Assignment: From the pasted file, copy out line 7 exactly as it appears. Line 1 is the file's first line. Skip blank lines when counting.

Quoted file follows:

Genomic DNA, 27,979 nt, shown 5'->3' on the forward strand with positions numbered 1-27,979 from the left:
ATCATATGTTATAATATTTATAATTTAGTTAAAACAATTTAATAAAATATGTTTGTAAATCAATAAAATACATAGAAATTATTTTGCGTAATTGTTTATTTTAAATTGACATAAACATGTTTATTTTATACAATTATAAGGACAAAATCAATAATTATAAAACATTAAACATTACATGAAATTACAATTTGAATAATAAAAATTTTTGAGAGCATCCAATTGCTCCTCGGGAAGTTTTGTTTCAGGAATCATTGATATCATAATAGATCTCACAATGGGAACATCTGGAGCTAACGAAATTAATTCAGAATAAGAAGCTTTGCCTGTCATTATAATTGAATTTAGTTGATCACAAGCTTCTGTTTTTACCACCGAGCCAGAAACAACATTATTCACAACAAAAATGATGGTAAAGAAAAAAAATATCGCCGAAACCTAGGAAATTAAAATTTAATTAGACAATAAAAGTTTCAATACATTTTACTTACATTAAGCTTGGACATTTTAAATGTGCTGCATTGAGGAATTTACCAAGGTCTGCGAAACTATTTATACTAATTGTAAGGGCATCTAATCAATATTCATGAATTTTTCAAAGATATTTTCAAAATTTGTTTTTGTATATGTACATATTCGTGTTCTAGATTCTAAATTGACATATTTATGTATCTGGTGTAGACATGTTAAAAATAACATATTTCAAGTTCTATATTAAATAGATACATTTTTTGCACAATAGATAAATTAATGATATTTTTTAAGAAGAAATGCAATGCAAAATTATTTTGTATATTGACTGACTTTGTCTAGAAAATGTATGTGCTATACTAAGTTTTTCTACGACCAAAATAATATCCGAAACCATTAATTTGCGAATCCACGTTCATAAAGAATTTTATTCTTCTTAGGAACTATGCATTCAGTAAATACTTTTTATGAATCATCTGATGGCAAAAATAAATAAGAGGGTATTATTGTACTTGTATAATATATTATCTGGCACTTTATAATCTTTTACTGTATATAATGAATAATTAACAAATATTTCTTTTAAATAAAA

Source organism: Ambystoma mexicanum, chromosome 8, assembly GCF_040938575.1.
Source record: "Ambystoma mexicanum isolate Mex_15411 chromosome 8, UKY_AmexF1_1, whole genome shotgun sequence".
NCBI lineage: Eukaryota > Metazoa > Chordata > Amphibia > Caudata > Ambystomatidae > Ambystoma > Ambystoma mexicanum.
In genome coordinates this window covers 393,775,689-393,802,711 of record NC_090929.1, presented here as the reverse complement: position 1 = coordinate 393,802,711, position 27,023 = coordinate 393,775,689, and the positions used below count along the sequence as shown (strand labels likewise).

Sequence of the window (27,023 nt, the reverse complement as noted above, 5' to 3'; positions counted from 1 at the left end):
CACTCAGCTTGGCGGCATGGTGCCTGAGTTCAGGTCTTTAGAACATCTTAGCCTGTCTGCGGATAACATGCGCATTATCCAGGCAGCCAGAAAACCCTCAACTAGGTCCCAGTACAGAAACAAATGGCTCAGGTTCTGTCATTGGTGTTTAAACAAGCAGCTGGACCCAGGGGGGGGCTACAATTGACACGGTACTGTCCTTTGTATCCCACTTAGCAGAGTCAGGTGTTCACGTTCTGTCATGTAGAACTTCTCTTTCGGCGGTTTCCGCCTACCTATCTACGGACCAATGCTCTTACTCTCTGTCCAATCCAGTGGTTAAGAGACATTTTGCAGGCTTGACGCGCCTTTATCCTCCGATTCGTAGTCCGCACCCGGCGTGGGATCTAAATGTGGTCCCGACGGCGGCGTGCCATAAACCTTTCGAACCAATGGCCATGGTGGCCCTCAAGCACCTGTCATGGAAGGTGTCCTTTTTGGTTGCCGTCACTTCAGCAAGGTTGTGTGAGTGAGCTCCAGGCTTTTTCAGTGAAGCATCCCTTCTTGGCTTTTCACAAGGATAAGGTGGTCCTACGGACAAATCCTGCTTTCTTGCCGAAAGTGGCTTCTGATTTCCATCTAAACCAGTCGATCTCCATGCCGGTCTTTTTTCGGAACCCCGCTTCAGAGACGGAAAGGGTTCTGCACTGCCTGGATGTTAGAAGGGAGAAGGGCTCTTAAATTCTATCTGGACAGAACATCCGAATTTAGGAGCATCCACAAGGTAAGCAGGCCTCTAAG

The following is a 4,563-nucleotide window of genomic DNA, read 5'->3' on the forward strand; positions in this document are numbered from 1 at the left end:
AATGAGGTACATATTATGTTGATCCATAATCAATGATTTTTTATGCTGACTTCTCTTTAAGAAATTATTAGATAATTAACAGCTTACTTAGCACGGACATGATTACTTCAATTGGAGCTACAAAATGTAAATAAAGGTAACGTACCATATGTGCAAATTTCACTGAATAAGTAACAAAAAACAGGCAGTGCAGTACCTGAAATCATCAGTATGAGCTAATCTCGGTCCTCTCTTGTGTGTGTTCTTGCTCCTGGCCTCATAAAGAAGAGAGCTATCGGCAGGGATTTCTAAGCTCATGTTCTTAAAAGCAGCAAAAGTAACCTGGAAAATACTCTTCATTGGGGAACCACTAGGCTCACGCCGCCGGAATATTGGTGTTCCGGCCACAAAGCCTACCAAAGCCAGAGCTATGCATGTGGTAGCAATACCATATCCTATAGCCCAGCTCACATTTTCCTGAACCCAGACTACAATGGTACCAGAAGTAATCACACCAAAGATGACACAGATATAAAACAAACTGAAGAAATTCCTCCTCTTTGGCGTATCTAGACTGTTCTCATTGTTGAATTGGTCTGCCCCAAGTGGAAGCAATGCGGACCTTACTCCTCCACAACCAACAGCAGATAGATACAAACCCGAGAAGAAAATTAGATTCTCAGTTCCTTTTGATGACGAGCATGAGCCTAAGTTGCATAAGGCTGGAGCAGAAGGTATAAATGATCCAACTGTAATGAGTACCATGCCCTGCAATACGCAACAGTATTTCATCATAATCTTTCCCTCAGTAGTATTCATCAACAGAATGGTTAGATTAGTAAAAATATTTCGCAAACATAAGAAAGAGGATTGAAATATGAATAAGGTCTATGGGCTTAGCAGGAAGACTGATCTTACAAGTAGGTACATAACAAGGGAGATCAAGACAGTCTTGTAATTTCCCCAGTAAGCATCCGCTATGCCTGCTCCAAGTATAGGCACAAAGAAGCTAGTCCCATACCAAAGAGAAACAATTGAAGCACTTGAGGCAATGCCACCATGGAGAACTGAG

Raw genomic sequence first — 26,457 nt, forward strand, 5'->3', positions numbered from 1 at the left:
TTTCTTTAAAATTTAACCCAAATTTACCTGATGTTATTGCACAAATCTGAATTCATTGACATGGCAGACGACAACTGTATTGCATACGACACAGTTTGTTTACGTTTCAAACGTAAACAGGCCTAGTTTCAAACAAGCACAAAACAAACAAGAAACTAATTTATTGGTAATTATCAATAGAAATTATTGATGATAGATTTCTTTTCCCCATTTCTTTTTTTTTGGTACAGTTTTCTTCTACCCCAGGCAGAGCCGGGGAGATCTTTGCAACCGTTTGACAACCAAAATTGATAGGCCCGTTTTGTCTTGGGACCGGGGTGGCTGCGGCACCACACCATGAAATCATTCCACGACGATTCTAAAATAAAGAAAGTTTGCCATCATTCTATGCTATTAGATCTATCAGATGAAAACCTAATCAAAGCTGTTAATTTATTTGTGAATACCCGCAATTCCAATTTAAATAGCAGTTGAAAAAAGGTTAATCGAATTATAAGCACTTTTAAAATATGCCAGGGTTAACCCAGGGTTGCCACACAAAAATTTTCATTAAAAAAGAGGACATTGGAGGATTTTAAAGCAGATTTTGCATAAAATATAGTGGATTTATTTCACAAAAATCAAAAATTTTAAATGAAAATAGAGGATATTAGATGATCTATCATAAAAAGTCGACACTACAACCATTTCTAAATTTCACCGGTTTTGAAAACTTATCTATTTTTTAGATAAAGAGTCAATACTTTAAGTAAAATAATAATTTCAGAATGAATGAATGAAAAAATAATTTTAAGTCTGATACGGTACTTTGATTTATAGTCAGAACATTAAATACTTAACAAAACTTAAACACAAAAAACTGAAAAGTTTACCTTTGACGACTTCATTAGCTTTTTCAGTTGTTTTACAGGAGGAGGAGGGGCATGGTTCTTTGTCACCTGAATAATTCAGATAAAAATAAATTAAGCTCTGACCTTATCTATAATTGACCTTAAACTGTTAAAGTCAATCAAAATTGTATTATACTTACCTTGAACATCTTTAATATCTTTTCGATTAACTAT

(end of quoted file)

Sequence of the window (27,023 nt, the reverse complement as noted above, 5' to 3'; positions counted from 1 at the left end):